Markthalle Neun in Kreuzberg is amazing. It is 150 years old, with lots of wrought iron and glass in the ceiling, but it has been taken over by young people who have put a lot of artisanal producers in there: cheesemakers, charcutiers, organic growers. There was an amazing smell of smoked meat coming from this stall at the back called Big Stuff BBQ, where they were cooking their own brisket and pork sausages, which were delicious. See markthalleneun.de
The first time I went to Berlin in 1994 I went to Paris Bar, which is a bit of an institution. I went there again this time, and the menu was exactly the same, although the art had changed. It's a great place to enjoy an entrecote or steak frites with a good bottle of burgundy, and it feels quite avant-garde. I went there for a late dinner and didn't leave until one in the morning, and it was full of people. See parisbar.net
CHOSEN BY GREG MALOUF
I'm incredibly biased because of my Lebanese heritage, but something about this city keeps drawing me back again and again. The food culture is steeped in generosity: it is a very social way of eating that draws people together.
Farmers come down from the mountains to sell their produce in the markets: there are amazingly tiny iceberg lettuce available in season, for instance. There is still a tradition of community cooking, where someone makes a big pot of stuffed vine leaves and takes it to the baker, who puts it in his oven to cook for three or four hours. The war destroyed most of the infrastructure, but it didn't destroy people's appetites. Very interesting places have been springing up over the past five years, showcasing regional cooking or twists on tradition. These gems are great to hunt down.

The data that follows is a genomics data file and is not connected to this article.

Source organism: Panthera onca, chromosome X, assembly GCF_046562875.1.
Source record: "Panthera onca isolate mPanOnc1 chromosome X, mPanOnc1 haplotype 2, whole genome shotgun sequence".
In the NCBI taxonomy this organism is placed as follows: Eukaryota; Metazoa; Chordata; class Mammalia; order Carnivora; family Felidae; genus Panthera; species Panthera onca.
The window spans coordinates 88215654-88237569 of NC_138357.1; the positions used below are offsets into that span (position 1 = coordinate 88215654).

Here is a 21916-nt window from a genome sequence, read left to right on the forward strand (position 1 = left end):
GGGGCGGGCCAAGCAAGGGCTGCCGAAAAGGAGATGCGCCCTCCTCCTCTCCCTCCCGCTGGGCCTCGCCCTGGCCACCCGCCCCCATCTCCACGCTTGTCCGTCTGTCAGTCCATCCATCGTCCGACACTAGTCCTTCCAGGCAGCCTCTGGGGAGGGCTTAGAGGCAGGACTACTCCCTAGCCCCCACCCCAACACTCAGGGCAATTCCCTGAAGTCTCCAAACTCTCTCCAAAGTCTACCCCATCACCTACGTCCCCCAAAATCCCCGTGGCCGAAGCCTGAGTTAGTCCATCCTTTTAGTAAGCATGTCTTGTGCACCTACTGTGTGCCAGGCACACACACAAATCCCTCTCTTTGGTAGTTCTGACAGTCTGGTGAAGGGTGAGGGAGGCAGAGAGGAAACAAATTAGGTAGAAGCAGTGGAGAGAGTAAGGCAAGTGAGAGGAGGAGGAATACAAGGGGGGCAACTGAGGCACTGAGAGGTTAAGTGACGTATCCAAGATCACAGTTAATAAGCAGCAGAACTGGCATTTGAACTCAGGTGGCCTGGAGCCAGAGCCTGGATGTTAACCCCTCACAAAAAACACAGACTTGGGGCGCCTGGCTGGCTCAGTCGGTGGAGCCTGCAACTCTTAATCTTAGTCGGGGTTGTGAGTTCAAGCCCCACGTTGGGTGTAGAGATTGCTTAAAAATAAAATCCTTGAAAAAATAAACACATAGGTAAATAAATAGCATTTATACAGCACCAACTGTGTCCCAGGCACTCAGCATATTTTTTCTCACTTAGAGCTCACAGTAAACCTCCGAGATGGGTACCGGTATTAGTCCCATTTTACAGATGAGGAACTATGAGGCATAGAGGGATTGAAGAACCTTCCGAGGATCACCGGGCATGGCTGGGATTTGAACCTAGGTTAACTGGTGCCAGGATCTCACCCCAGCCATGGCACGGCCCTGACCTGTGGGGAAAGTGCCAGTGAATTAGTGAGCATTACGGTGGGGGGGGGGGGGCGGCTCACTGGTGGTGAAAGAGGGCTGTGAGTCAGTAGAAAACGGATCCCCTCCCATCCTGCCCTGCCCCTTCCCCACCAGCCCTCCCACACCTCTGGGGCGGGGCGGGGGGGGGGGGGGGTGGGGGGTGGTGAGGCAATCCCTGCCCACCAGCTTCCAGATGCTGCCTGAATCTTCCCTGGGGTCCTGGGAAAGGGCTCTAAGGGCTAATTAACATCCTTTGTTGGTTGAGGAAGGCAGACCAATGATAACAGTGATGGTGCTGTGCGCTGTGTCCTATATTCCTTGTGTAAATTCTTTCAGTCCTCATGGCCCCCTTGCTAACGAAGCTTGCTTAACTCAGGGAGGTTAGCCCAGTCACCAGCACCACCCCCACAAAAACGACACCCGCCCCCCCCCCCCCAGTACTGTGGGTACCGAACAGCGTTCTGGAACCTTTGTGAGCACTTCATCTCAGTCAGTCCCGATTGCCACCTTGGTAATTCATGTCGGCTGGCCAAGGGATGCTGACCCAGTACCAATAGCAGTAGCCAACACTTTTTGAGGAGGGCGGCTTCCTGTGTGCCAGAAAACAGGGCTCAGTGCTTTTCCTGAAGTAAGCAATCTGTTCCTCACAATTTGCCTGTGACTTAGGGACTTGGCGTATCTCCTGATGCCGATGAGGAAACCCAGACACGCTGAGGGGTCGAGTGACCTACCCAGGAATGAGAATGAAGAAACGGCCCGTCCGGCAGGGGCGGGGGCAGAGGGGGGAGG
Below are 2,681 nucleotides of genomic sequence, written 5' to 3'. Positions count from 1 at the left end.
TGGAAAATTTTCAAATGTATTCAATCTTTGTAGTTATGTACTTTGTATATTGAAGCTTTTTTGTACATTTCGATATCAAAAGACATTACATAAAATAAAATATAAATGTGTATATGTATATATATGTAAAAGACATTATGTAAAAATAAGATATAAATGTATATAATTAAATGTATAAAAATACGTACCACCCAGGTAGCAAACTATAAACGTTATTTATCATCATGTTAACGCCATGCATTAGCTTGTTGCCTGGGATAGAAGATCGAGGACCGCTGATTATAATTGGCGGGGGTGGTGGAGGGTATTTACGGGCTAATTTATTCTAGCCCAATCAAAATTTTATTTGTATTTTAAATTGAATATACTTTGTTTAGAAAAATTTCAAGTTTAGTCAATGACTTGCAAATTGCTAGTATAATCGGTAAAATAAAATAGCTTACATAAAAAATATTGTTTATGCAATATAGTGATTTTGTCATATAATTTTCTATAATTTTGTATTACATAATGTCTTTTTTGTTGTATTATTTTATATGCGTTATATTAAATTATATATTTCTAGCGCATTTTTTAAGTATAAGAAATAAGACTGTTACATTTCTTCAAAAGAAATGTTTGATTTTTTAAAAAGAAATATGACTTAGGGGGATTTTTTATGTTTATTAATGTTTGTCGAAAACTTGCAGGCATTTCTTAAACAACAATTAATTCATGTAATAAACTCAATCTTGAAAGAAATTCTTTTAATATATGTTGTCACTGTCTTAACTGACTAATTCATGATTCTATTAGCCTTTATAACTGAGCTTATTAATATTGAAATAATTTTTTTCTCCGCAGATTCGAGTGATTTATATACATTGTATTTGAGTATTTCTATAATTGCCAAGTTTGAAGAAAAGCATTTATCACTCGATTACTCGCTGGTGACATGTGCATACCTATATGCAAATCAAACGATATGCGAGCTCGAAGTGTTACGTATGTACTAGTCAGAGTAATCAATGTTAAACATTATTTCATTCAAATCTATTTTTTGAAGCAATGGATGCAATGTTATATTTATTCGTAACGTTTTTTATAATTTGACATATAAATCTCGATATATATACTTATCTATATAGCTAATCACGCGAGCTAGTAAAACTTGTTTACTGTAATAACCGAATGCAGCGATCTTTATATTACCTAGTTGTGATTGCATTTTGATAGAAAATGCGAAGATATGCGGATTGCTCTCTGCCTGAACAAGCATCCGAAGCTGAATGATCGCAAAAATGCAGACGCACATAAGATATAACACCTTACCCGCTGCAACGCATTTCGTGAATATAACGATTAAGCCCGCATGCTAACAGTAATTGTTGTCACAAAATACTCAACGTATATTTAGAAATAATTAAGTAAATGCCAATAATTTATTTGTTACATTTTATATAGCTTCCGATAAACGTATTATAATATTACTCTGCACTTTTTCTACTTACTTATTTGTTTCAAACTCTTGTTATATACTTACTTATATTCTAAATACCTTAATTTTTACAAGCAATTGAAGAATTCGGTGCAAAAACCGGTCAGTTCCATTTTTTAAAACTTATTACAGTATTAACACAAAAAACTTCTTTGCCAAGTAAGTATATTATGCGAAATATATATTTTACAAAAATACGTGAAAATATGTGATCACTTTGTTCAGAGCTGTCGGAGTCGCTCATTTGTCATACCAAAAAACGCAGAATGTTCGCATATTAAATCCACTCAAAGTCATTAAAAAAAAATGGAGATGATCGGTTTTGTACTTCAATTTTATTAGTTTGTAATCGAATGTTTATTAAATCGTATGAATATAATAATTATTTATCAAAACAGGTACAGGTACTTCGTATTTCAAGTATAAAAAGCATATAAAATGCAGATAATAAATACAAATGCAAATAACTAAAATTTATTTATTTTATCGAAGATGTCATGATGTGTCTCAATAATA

THREE DISHES TO TRY
Try a few different types of kibbeh. Traditionally it is made of ground lamb mixed with spices and burghul cracked wheat, eaten raw with a glass of arak, which probably originated to help kill any bacteria. Now you find all different sorts of kibbeh on menus around town: raw or cooked, made into balls or stuffed with pumpkin and potato, cooked in yoghurt or baked on a tray. During fig season, the little birds that live on the figs [called asafir] can be quite something. They are usually fried or barbecued, drizzled with pomegranate syrup and garlic and eaten whole. In the morning, I love going to the bakery and picking up some fresh manoush, bread brushed with sumac, dukkah and olive oil.
WHERE TO EAT
Tawlet is a wonderful organic restaurant run by Kamal Mouzawak, a pioneer in bringing regional Lebanese food from the mountains to the city. Each week a different cook presents a serious of regional dishes from their hometown. See oukeltayeb.com/tawlet
Fadel Restaurant in Bikfaya has amazing views overlooking Beirut. It is worth the trip to try the stuffed kibbeh the size of olives.
Em Sherif is a classy restaurant with an endless array of mezze dishes, from meat-stuffed vine leaves cooked on lamb necks to purslane and yoghurt salad with pomegranates. See emsherif.com
CHOSEN BY: BRETT GRAHAM
I went there between Christmas and New Year last year, and found the restaurant scene was really vibrant. Like all the Scandinavian countries there is lots of foraging, smoked meat and pickled fish, but there are also plenty of traditional restaurants. They still have a really good connection to their old dishes, which you often lose in major cities. For me, it's really important to eat what the locals eat, as well as visiting the top restaurants. I tend to just do a big restaurant every second day, and the rest of the time enjoy the simple places. One of the things I loved about Stockholm was its really cool cafe culture, and the delicious pastries flavoured with saffron, cardamom and cinnamon.
THREE DISHES TO TRY